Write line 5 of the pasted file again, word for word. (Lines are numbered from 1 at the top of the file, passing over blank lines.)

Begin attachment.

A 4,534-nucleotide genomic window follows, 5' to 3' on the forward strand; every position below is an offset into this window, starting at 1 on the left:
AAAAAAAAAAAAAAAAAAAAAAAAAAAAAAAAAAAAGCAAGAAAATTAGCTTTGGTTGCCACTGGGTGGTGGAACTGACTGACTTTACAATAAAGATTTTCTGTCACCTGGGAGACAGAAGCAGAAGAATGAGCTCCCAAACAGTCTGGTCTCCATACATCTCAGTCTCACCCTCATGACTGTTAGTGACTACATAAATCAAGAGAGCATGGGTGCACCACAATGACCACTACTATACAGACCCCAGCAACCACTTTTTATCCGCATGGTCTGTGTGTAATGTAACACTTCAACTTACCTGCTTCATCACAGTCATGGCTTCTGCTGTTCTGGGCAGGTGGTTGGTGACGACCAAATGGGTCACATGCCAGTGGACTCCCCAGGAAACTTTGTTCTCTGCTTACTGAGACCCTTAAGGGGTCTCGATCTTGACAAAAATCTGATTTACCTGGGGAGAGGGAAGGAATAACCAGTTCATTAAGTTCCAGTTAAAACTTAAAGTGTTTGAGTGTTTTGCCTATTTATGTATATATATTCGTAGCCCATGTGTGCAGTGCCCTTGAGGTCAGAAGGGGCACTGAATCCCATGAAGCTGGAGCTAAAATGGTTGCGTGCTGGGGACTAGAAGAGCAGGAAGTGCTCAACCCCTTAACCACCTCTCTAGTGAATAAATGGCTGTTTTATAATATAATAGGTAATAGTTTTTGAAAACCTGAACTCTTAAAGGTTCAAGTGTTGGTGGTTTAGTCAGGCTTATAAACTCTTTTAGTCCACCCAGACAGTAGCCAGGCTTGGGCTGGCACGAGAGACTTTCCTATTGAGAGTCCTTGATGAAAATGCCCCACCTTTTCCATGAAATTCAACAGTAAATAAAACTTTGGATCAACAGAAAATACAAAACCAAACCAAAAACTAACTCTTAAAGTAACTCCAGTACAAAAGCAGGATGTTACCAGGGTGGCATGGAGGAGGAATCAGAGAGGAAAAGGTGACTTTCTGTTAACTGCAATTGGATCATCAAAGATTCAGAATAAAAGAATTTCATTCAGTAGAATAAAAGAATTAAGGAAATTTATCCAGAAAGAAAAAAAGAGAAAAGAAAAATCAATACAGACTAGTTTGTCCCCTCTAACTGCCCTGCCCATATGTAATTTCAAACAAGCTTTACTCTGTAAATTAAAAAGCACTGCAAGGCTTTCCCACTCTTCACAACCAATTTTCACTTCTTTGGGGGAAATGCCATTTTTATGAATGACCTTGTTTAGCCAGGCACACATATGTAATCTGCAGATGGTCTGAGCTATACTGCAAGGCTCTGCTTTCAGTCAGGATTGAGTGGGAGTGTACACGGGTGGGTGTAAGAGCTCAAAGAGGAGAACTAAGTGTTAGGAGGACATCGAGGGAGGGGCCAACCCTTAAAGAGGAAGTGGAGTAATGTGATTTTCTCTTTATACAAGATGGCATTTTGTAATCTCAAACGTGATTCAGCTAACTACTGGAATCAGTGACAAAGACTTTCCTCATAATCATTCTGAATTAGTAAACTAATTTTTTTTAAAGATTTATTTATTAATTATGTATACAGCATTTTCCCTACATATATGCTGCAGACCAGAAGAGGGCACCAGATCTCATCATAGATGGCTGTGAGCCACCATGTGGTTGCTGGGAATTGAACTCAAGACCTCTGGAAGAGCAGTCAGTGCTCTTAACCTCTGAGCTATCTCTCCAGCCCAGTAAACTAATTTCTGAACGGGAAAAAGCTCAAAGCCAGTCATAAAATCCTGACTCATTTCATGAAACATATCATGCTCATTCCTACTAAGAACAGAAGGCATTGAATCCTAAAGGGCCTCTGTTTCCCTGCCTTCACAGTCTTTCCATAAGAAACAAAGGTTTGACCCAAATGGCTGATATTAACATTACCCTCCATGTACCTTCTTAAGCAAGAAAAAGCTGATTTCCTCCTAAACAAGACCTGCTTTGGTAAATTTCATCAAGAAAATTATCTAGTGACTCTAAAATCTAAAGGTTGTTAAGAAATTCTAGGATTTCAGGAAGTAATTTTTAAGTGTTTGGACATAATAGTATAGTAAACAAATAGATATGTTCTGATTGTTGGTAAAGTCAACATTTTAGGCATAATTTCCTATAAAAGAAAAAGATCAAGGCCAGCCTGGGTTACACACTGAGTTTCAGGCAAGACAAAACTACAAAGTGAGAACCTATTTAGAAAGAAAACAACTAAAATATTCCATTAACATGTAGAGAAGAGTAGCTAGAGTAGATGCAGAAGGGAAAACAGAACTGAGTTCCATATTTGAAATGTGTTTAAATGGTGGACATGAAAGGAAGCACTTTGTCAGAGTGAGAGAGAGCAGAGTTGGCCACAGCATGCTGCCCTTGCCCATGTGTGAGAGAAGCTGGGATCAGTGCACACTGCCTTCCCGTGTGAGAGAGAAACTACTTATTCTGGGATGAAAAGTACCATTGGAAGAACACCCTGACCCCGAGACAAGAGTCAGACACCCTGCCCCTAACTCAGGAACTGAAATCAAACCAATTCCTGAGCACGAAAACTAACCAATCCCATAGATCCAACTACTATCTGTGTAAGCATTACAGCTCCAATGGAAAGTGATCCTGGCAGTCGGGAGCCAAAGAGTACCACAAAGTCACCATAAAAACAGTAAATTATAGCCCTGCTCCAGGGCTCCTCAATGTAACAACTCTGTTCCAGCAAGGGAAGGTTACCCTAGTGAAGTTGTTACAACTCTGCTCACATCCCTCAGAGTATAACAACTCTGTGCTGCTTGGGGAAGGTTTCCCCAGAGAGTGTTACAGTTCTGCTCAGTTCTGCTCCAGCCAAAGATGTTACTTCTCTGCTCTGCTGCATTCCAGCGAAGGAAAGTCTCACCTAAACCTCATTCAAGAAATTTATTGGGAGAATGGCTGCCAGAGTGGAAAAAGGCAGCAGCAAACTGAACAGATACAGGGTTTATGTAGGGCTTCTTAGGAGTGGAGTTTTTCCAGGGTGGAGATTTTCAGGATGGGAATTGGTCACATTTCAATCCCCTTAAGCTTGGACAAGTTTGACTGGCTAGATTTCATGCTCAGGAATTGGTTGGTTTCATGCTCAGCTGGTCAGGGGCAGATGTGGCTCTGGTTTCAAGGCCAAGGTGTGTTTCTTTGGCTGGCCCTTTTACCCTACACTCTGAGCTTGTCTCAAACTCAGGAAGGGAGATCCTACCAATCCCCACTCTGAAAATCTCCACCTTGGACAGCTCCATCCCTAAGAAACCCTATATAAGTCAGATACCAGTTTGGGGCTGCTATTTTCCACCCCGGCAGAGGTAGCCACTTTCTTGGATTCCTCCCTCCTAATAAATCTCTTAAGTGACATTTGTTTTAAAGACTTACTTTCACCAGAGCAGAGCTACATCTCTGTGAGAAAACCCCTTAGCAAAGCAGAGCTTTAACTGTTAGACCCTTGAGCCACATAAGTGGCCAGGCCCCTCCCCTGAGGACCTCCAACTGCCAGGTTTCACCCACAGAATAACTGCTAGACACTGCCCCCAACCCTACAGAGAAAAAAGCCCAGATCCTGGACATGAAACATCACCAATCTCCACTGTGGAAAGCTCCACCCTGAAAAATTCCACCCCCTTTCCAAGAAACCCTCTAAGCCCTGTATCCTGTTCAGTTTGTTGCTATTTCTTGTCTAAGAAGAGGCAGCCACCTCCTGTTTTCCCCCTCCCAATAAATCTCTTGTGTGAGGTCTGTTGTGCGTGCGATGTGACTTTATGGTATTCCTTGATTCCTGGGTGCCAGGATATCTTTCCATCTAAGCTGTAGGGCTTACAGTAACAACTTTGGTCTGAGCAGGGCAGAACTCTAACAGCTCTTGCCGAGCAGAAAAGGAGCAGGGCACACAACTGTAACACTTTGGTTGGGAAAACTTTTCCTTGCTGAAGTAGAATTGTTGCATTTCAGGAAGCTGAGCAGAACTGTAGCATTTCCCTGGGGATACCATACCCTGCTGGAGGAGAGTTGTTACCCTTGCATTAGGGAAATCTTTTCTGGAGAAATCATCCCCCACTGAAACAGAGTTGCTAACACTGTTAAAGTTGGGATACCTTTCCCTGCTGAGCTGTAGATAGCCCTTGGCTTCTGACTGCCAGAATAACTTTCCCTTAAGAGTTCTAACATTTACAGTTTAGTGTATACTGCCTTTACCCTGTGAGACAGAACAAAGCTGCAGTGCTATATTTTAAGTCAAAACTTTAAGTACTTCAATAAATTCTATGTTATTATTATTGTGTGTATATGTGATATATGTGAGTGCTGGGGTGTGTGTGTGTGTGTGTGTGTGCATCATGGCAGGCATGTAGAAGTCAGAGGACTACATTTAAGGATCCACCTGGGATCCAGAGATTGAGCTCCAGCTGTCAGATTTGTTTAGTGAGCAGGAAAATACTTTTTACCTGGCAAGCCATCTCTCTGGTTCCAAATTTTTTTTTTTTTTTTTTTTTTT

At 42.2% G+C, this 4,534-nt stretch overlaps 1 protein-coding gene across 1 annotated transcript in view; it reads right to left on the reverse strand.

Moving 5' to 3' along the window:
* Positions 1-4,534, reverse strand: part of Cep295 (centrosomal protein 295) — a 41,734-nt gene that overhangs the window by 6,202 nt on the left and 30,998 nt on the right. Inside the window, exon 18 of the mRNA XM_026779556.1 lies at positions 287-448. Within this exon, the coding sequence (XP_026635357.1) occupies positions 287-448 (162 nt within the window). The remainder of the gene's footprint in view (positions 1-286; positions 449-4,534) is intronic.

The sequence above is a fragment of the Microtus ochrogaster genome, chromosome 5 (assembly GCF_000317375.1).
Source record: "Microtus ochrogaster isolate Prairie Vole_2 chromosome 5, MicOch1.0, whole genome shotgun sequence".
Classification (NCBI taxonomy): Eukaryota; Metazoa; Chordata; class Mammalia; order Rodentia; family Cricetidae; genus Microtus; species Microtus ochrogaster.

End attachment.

* Positions 1-4,534, reverse strand: part of Cep295 (centrosomal protein 295) — a 41,734-nt gene that overhangs the window by 6,202 nt on the left and 30,998 nt on the right. Inside the window, exon 18 of the mRNA XM_026779556.1 lies at positions 287-448. Within this exon, the coding sequence (XP_026635357.1) occupies positions 287-448 (162 nt within the window). The remainder of the gene's footprint in view (positions 1-286; positions 449-4,534) is intronic.